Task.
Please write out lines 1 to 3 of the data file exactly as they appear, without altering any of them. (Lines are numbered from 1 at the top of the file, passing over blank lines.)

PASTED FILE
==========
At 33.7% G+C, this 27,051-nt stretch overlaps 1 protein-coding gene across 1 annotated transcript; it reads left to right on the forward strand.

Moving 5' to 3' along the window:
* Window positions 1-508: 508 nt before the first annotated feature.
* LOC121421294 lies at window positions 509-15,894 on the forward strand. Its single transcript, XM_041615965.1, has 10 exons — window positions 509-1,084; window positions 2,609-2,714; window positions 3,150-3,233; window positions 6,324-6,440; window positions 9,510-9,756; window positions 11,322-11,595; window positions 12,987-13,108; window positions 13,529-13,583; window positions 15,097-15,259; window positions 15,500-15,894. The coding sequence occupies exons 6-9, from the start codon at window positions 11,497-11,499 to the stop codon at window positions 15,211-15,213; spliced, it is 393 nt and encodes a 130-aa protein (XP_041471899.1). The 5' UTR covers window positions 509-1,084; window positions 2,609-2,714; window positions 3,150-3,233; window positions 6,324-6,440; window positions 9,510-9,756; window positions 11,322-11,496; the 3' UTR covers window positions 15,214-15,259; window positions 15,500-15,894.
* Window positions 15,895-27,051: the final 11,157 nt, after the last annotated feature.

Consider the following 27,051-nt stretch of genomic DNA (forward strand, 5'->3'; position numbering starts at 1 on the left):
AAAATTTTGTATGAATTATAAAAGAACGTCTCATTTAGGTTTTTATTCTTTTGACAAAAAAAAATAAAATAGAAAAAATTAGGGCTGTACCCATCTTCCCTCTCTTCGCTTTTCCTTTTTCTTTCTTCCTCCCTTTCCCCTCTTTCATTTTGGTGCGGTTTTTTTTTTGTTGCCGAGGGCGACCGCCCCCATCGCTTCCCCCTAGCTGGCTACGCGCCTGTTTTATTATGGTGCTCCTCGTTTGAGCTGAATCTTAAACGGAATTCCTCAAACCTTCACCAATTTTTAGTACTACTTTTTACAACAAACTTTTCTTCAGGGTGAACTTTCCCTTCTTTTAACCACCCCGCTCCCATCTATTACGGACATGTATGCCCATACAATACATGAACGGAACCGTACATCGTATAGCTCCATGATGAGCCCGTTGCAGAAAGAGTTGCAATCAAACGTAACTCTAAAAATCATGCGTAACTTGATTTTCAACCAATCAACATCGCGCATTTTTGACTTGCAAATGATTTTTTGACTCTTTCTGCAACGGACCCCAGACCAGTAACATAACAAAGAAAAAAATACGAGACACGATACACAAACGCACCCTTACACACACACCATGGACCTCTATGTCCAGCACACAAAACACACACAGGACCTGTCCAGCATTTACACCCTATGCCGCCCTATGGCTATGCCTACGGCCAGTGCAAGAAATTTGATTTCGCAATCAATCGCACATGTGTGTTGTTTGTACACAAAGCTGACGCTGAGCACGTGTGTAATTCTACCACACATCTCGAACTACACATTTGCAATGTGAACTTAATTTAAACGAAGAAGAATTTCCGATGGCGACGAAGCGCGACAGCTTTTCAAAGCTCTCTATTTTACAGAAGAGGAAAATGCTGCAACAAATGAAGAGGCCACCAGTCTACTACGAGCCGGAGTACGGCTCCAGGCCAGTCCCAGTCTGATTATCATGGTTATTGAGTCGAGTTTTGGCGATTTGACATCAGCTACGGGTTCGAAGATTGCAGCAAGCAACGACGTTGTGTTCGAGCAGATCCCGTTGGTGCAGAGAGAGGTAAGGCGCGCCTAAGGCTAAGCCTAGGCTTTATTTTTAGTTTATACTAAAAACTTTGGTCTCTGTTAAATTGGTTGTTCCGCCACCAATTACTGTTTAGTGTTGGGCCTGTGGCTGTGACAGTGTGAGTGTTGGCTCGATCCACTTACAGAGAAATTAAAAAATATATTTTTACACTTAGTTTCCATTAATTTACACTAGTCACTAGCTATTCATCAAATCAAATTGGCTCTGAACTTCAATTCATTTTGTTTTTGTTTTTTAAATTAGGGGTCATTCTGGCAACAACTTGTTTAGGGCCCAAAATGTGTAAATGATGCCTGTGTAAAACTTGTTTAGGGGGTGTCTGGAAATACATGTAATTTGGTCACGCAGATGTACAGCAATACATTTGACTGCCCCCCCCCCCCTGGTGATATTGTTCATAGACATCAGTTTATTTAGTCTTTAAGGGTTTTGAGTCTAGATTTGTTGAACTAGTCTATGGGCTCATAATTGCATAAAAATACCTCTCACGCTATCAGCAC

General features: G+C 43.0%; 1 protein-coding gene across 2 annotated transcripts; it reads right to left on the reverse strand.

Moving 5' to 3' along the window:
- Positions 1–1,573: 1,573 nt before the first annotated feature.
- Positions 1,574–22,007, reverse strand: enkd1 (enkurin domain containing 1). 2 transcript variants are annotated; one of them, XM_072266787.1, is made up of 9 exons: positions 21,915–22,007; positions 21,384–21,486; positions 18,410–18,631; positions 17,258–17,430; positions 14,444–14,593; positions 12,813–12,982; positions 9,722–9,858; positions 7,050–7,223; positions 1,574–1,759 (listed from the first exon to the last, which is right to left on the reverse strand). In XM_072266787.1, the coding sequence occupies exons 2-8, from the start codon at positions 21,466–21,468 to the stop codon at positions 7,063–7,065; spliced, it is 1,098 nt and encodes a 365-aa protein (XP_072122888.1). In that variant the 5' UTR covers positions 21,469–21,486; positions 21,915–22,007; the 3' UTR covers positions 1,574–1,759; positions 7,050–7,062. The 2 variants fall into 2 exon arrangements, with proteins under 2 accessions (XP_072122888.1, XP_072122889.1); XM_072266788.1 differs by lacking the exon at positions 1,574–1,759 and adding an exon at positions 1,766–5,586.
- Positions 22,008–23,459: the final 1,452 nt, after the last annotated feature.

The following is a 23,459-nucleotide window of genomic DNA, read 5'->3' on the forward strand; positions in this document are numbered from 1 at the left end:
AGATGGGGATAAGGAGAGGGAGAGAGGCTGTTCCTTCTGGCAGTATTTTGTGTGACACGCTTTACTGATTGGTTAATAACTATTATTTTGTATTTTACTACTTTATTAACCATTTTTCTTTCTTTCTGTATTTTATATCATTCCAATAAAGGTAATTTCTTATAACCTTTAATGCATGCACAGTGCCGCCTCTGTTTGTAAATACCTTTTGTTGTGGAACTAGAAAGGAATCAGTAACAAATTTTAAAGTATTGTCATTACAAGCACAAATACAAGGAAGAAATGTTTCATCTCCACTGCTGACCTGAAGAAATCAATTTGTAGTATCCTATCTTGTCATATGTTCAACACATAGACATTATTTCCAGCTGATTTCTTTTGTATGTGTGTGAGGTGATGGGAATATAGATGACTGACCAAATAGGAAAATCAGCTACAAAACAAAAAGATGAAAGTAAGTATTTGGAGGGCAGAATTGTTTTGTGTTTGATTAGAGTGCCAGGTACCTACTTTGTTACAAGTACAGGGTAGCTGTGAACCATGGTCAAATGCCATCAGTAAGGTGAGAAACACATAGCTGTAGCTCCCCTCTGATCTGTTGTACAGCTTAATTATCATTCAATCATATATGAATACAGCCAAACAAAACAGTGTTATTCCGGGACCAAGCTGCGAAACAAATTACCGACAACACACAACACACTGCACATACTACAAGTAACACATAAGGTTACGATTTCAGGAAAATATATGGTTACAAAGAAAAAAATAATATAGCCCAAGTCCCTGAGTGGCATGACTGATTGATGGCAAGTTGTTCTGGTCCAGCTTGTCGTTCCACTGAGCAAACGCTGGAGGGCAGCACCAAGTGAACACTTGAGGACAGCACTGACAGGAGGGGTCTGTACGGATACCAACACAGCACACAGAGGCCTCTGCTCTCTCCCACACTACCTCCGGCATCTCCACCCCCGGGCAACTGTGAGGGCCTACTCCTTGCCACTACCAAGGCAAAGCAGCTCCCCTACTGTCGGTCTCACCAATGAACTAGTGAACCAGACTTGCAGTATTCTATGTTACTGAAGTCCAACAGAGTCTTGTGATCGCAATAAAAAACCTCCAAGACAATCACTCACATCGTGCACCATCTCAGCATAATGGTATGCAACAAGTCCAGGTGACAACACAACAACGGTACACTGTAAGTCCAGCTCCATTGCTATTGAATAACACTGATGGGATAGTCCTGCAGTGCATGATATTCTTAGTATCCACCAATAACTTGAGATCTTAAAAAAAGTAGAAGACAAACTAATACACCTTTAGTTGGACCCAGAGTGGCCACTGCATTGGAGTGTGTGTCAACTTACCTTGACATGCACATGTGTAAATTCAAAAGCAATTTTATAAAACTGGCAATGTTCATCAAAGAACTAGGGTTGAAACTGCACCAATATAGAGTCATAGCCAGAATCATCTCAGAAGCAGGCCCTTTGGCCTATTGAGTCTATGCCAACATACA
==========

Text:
At 33.7% G+C, this 27,051-nt stretch overlaps 1 protein-coding gene across 1 annotated transcript; it reads left to right on the forward strand.

Moving 5' to 3' along the window:
* Window positions 1-508: 508 nt before the first annotated feature.